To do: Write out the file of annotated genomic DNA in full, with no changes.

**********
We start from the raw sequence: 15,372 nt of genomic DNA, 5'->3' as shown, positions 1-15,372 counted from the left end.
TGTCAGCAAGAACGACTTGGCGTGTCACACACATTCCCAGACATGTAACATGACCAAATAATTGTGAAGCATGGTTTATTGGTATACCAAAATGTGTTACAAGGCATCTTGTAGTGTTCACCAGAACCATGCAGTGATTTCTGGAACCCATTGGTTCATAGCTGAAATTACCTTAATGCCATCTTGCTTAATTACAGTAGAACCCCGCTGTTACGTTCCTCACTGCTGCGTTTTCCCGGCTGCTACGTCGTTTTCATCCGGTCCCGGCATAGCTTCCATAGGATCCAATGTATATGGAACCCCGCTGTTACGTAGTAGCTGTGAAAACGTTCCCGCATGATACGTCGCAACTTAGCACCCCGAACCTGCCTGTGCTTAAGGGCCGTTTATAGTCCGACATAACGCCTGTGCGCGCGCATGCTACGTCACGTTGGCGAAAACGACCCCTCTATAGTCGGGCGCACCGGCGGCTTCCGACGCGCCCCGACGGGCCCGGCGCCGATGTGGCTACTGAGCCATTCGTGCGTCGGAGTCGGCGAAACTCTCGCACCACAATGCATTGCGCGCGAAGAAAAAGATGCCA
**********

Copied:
We start from the raw sequence: 15,372 nt of genomic DNA, 5'->3' as shown, positions 1-15,372 counted from the left end.
TGTCAGCAAGAACGACTTGGCGTGTCACACACATTCCCAGACATGTAACATGACCAAATAATTGTGAAGCATGGTTTATTGGTATACCAAAATGTGTTACAAGGCATCTTGTAGTGTTCACCAGAACCATGCAGTGATTTCTGGAACCCATTGGTTCATAGCTGAAATTACCTTAATGCCATCTTGCTTAATTACAGTAGAACCCCGCTGTTACGTTCCTCACTGCTGCGTTTTCCCGGCTGCTACGTCGTTTTCATCCGGTCCCGGCATAGCTTCCATAGGATCCAATGTATATGGAACCCCGCTGTTACGTAGTAGCTGTGAAAACGTTCCCGCATGATACGTCGCAACTTAGCACCCCGAACCTGCCTGTGCTTAAGGGCCGTTTATAGTCCGACATAACGCCTGTGCGCGCGCATGCTACGTCACGTTGGCGAAAACGACCCCTCTATAGTCGGGCGCACCGGCGGCTTCCGACGCGCCCCGACGGGCCCGGCGCCGATGTGGCTACTGAGCCATTCGTGCGTCGGAGTCGGCGAAACTCTCGCACCACAATGCATTGCGCGCGAAGAAAAAGATGCCA